QUEST: Two points though, firstly, this is not likely to influence the good judge sitting in the AT&T-Time Warner-Justice Department case, is it?

STELTER: Correct.

QUEST: That will be based on factual antitrust law.

STELTER: Correct.

QUEST: So, that won't have any effect?

STELTER: Yes, that's right. The judge -- this will not be a part of the judge's ruling as far as we can tell. This is really a matter for the

court of public opinion. We also know Mueller -- Robert Mueller knew about these payments six months ago. AT&T says it has not heard from Mueller in

almost six months, so it appears that matter is closed.

But this is embarrassing to the company, like it's also embarrassing to Novartis and Columbus Nova and the others who went into business with


QUEST: Okay, but in the White House briefing a short while ago, Sarah Sanders makes the point, while clearly it shows the independence of the

whole process because the Trump White House -- or Justice Department went - - in fact, have a listen to what she said. She said it better than I can.


SARAH SANDERS, WHITE HOUSE PRESS SECRETARY: I think that this further proves that the President is not going to be influenced by special

interest. This is actually the definition of draining the swamp, something the President talked about repeatedly during the campaign, and for anything

beyond that, I would direct you to the President's outside counsel.


QUEST: That's the point, isn't it? I mean, she's right. If they thought they were buying influence or something else, they certainly got a bad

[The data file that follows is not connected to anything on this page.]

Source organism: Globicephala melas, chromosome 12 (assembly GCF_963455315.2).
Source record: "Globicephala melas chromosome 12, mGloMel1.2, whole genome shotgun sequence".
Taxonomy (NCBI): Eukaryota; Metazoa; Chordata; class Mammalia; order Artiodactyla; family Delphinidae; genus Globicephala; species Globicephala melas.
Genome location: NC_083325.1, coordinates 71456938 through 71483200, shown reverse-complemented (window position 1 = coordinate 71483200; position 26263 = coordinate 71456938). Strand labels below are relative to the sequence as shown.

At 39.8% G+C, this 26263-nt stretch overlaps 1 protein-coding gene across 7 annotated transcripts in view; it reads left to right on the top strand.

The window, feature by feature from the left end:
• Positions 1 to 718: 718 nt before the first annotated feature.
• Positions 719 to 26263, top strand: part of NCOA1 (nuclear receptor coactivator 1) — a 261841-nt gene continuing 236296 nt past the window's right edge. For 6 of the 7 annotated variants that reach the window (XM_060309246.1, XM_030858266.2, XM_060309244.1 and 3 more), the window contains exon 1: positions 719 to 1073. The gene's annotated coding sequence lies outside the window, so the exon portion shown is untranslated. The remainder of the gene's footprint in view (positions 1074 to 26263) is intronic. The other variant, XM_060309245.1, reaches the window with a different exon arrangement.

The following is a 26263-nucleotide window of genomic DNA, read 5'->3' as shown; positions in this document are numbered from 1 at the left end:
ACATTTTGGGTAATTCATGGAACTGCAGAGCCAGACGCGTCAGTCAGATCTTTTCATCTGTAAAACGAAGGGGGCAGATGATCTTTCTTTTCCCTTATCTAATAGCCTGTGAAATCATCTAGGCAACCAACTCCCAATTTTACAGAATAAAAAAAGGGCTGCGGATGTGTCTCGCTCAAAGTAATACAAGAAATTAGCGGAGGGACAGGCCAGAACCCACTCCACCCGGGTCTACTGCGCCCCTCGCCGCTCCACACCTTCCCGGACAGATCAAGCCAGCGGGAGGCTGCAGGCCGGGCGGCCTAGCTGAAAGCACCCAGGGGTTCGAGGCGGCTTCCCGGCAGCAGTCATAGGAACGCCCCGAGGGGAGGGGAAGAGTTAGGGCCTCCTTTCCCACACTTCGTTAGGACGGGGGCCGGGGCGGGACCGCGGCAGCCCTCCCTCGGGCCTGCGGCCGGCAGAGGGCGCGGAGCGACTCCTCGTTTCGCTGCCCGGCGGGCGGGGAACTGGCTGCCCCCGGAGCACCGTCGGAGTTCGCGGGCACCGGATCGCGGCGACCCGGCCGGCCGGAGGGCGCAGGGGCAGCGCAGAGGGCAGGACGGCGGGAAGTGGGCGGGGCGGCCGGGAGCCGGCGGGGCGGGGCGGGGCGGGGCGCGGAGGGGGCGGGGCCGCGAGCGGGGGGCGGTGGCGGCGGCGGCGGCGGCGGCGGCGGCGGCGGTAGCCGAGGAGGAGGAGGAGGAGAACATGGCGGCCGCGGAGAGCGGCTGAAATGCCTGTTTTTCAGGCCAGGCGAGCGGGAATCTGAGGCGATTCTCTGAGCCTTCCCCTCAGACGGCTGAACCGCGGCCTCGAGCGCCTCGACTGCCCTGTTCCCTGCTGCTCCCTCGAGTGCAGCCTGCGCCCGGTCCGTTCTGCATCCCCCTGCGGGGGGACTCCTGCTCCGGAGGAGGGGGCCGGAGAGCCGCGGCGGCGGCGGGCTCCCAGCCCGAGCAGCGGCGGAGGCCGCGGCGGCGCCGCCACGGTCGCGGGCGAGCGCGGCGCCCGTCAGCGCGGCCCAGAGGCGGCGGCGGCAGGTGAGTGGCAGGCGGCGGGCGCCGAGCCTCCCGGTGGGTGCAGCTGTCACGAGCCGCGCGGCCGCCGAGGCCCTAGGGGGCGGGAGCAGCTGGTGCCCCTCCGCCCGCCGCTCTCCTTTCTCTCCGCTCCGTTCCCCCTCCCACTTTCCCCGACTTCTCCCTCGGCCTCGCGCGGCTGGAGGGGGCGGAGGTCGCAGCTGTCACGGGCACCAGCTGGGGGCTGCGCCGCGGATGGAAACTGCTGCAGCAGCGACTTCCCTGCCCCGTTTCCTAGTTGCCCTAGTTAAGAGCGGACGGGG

STELTER: Well, let me add a caveat to that. Michael Cohen recently had dinner with the President at Mar-a-Lago, other Trump confidants, people

that are in his orbit, they are frequently talking to the President, visiting with the President, whether you're a Fox news host or the owner of

the "National Enquirer," whether you're someone like Corey Lewandowski who has been selling his influence, I think we should be skeptical about the

idea of the President, he is not listening to folks who are selling influence.

QUEST: But hang on a second, Brian, we are men and women of the world on "Quest Means Business."

STELTER: Yes, we are.

QUEST: We know how the world operates in that sense, so lobbying per se is endemic, and the truth is, it depends on -- I mean, we all lobby at some

point on an issue that we believe is important to us, or we have people --


QUEST: -- to enter and lobby for us.

STELTER: Indeed, indeed, but I think -- there's two things about this story. One, it's like a flashlight in a dark corner that's kind of ugly

that you usually don't see. We all know it happens, but we don't see the gory details. And number two, Michael Cohen is not your ordinary fixer or

first of all, they say he wasn't lobbyist at all.

He was the personal lawyer who apparently has some pretty ugly things in his past, enough for the Feds to raid his home. So, let's see what he's

got hiding?

QUEST: Good to see you.

STELTER: All right, good to see you.

QUEST: Have a good weekend.

STELTER: You, too. Thanks.

QUEST: Now, let's talk more about this whole business of lobbying, because as I point out, it is a widespread, what some would say "cancer" on the

system, others would say a necessary part of the system.

Well, Cohen shopped himself around to potential clients. Now, some TV pundits and politicians seem to be outraged though, as one expert once put

it, "shocked."


UNIDENTIFIED MALE: How can they close me up? On what grounds?

UNIDENTIFIED MALE: I am shocked -- shocked to find that gambling is going on in here.